Mother of Exiles

Did I catch your attention with this 2005 photo of 21 year old Jason and me at the Statue of Liberty? Ok, good. Now stick around while I talk about refugees.

I've been wanting to write something for awhile, but I've struggled to find the right words. But somehow for me, it all goes back to Lady Liberty,  "Mother of Exiles" according to the first verse of "The New Colossus", a quote from which is written on the statue itself. Here's the poem in full incase you weren't forced to read it in high school:

Not like the brazen giant of Greek fame,
With conquering limbs astride from land to land;
Here at our sea-washed, sunset gates shall stand
A mighty woman with a torch, whose flame
Is the imprisoned lightning, and her name
MOTHER OF EXILES. From her beacon-hand
Glows world-wide welcome; her mild eyes command
The air-bridged harbor that twin cities frame.

"Keep, ancient lands, your storied pomp!" cries she
With silent lips. "Give me your tired, your poor,
Your huddled masses yearning to breathe free,
The wretched refuse of your teeming shore.
Send these, the homeless, tempest-tost to me,
I lift my lamp beside the golden door!"
-Emma Lazarus

Everything I've learned about America cries out that we are a nation of immigrants and refugees, the vast majority of our relatives, distant and not so distant, have come here from somewhere else.  Way back when Jason and I went to the Statue of Liberty and Ellis Island, I found my relatives names in the records there. They came here as immigrants and were welcomed.

You have a .00003% chance of being killed by a foreign born terrorist. I don't mean to make light of national security, but I'm more concerned about the ways in which we are much more likely to be killed. The article I linked to above will tell you that on average 9 Americans are killed by foreign born terrorists annually (however, none of those terrorists came from countries included in the travel ban), whereas 12,843 Americans are killed by guns annually. I'd argue that anyone wanting to make America safer should be doing something about gun violence.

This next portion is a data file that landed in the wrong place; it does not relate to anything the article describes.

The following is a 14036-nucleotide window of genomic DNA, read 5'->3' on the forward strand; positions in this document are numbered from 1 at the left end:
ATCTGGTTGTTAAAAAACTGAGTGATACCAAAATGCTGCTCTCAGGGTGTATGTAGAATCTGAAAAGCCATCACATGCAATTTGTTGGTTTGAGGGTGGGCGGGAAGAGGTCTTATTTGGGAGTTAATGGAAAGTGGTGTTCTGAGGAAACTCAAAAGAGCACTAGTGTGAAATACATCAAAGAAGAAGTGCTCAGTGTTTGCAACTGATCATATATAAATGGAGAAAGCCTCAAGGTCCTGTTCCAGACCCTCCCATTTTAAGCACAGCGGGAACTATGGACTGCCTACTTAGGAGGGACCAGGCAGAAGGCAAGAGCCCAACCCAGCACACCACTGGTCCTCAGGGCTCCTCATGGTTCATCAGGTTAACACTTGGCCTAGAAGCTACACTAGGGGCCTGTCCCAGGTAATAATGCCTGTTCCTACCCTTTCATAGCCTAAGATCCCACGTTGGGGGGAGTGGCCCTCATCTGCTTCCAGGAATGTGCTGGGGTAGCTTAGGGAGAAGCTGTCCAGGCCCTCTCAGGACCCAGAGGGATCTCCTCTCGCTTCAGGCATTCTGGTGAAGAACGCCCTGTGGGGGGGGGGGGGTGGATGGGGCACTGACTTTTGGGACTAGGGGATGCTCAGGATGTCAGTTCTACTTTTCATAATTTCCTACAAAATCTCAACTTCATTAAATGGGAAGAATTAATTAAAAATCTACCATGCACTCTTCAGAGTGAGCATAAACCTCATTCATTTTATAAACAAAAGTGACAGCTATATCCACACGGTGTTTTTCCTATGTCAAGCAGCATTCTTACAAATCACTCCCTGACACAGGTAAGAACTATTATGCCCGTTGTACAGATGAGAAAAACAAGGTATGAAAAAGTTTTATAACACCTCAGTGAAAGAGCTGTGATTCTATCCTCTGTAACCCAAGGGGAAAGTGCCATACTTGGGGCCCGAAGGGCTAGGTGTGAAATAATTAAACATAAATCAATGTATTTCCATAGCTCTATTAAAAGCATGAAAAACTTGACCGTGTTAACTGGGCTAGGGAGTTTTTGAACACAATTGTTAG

What can we do? How can we make sure our country continues to be welcoming, especially to those escaping persecution, famine, or war zones, those who no longer have a home?

Doing something means no longer remaining silent, but speaking up, for me that means writing this post rather than just writing easy, happy things on the blog. Teresa took her whole family to an immigration protest in Seattle. We're both aware it means continuing to do things, like supporting businesses that support refugees, donating to charities, being in contact with our representatives, and continuing to be aware of what's happening politically as things could be changing daily.

Here are companies who have taken a stand against Trump's immigration ban. 

This New York Times article does a great job outlining ways to help including pointing out a couple of interesting organizations like Humanwire, an org where you can fundraise directly for a refugee and Hello Neighbor, a database of ways to help.  Both of these are orgs I'm in the process of looking into supporting, I'll keep you updated!

If you're in the Seattle area, check out Ubuntu Cafe in Kent where refugees are employed and taught culinary skills. 

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